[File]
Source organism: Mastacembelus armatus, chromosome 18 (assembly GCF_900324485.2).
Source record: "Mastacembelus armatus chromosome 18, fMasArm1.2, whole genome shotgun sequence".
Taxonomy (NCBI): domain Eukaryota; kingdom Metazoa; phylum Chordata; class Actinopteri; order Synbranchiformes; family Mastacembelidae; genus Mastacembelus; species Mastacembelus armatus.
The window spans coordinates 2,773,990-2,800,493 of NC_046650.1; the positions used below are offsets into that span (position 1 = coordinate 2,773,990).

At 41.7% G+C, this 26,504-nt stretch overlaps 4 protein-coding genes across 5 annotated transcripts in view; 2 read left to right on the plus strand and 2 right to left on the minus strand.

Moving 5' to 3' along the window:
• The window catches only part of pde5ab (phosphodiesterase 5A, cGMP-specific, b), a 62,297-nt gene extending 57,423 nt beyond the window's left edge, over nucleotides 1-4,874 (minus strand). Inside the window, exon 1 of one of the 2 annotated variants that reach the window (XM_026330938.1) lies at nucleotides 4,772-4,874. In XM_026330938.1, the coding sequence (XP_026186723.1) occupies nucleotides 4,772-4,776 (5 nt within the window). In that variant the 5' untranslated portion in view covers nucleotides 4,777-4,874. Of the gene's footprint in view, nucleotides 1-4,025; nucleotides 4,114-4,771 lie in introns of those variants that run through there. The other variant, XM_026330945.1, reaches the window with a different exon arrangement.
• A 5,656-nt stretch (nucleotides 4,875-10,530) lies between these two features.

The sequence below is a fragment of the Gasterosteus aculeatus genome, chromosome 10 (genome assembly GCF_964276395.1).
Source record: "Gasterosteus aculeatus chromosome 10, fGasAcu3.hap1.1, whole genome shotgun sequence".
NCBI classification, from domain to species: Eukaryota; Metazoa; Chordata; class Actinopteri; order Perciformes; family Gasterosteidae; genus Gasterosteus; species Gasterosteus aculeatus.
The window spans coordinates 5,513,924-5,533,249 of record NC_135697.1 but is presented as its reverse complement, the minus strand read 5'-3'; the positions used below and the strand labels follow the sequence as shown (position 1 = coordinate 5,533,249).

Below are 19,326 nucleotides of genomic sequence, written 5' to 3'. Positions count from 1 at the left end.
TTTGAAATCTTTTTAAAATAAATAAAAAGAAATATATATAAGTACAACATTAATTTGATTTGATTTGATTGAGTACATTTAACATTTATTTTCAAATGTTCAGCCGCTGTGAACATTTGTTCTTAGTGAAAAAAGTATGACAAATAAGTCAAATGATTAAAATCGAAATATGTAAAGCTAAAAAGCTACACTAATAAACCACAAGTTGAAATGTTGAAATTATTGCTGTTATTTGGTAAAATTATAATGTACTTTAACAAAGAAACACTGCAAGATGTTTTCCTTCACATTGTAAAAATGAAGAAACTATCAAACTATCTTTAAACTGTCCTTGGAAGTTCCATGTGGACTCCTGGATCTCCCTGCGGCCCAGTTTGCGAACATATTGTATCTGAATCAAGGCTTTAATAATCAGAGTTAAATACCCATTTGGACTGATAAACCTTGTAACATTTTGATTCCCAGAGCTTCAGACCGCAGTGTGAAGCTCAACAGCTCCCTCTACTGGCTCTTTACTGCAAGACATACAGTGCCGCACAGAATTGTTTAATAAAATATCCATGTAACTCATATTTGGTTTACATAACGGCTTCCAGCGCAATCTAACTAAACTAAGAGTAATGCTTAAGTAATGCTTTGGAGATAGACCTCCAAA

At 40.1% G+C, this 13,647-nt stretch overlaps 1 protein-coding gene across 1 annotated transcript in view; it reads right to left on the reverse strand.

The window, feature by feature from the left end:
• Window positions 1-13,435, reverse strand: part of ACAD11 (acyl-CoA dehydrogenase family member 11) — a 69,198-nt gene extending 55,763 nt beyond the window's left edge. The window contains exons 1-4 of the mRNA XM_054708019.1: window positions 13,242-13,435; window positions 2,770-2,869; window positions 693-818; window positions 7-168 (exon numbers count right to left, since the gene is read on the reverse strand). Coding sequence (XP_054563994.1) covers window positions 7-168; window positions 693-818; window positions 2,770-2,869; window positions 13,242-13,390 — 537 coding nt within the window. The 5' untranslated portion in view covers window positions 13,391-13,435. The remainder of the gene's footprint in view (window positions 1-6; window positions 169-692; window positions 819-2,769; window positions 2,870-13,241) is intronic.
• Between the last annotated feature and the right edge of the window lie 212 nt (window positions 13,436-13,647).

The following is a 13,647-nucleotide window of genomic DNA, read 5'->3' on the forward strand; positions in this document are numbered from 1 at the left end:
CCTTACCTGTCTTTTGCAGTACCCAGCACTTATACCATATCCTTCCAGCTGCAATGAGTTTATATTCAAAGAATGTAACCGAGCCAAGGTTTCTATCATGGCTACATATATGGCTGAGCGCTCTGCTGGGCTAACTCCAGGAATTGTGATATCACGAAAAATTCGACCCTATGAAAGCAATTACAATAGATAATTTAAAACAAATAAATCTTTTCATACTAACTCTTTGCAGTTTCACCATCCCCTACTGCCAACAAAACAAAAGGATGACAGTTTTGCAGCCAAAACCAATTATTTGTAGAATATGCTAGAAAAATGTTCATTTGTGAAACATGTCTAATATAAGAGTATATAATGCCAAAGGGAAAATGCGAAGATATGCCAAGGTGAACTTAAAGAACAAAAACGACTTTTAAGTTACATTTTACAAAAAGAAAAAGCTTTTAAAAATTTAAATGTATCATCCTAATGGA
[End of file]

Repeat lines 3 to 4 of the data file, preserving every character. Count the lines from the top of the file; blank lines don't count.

Taxonomy (NCBI): domain Eukaryota; kingdom Metazoa; phylum Chordata; class Actinopteri; order Synbranchiformes; family Mastacembelidae; genus Mastacembelus; species Mastacembelus armatus.
The window spans coordinates 2,773,990-2,800,493 of NC_046650.1; the positions used below are offsets into that span (position 1 = coordinate 2,773,990).